Man assaulted friend at birthday party following drunken row over nationality of a famous poet, court told
Published 13/05/2014 | 09:00
A man has avoided jail after he assaulted a friend following a drunken argument over the nationality of a famous poet.
Wojciech Wolny (31), who is originally from Poland, was convicted of assault causing harm at a birthday party in his north Dublin home on January 15, 2012.
He had denied the charge but was found guilty by a jury after a two-day trial in January.
Wolny, with an address at Bremore Pastures Way, Balbriggan, was given a suspended sentence of two and a half years at Dublin Circuit Criminal Court.
Judge Martin Nolan said it would be unjust to put Wolny in custody as he had no doubt he had been subject to a “certain amount of provocation”.
However he ordered that Wolny produce a further sum of €1,500 to be given to the victim in compensation, on top of the €3,000 he had already brought to court.
The court heard that the victim, Andrei Miskevich, suffered a fractured eye socket and had to undergo surgery after the assault.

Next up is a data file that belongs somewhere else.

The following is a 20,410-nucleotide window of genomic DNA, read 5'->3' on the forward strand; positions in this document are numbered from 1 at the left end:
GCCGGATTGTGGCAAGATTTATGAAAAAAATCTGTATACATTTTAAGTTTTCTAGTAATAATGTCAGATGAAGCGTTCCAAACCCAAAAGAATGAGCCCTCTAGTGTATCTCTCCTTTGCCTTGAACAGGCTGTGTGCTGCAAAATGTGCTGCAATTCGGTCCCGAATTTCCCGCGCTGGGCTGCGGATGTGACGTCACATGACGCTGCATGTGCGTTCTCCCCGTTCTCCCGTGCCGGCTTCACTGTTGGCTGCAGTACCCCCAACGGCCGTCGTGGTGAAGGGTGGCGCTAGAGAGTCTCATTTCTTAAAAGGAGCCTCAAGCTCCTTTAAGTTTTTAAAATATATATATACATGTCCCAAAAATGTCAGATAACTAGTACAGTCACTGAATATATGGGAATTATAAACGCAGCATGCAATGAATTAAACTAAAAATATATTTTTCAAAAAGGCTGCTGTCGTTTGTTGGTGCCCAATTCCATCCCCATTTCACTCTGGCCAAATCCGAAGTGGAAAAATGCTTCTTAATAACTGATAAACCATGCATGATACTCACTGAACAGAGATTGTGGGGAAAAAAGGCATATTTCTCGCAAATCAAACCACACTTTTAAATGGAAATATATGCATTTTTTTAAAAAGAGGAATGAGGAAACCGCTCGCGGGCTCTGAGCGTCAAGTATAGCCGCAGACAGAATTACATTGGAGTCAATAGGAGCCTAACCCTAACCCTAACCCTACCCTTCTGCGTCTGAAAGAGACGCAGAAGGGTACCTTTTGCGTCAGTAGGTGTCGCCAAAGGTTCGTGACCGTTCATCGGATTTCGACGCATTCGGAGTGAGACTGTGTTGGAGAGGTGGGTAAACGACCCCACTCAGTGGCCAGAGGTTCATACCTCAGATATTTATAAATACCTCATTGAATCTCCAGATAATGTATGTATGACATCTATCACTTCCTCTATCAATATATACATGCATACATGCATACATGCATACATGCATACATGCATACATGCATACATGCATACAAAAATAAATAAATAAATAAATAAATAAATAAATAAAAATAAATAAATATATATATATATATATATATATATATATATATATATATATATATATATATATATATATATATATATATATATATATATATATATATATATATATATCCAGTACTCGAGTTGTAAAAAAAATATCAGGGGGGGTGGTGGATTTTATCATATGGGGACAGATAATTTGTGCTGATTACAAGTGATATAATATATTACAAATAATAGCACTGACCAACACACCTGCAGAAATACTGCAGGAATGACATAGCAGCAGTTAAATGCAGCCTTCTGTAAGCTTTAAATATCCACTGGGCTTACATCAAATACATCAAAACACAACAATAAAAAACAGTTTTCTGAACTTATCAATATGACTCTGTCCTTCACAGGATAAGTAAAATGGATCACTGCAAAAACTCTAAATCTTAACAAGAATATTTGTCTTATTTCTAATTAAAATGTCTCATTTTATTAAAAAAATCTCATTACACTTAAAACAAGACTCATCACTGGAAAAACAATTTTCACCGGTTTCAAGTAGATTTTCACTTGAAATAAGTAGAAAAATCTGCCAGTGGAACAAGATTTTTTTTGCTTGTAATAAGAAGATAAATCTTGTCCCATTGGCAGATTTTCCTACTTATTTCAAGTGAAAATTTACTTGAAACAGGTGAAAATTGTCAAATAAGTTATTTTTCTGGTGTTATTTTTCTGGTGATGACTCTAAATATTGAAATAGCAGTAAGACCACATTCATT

Garda David Sheeran told Diarmuid Collins BL, prosecuting, that both Wolny and the victim had consumed a large amount of alcohol on the night.
An argument began between the two men about whether the famous poet Adam Mickiewicz was Lithuanian or Polish.
The row escalated into a fight and Wolny hit Mr Miskevich in the face.
Wolny was arrested and told gardaí that Mr Miskevich had been behaving “like crazy” and as if he was high on drugs.
Wolny also said he was annoyed with Mr Miskevich as he claimed he had been harassing his wife at work.
The court heard that Mr Miskevich worked at the same café as Wolny's wife, and had been telling her she had “a nice ass”.
A victim impact report read out on behalf of Mr Miskevich said he had to undergo eye surgery.
He said he had been left with numbness in part of his face, a piece of plastic in his eye socket and a scar under his left eye.
Mr Miskevich said he had to move house from Balbriggan as he was afraid of seeing the accused.
He said he had considered Wolny to be a friend, and was upset and shocked that he had not contacted him to say sorry.
Wolny has no previous convictions.
Gda Sheeran agreed with Gerard Reilly BL, defending, that Wolny is a hard-working man and had been always pleasant with gardaí.
Mr Reilly said his client was doing a truck-driving course and hoped to find gainful employment.
Judge Nolan said both parties had been on friendly terms until an argument over the nationality of the poet got out of hand.
He ordered Wolny to keep the peace and be of good behaviour for the duration of his suspended sentence.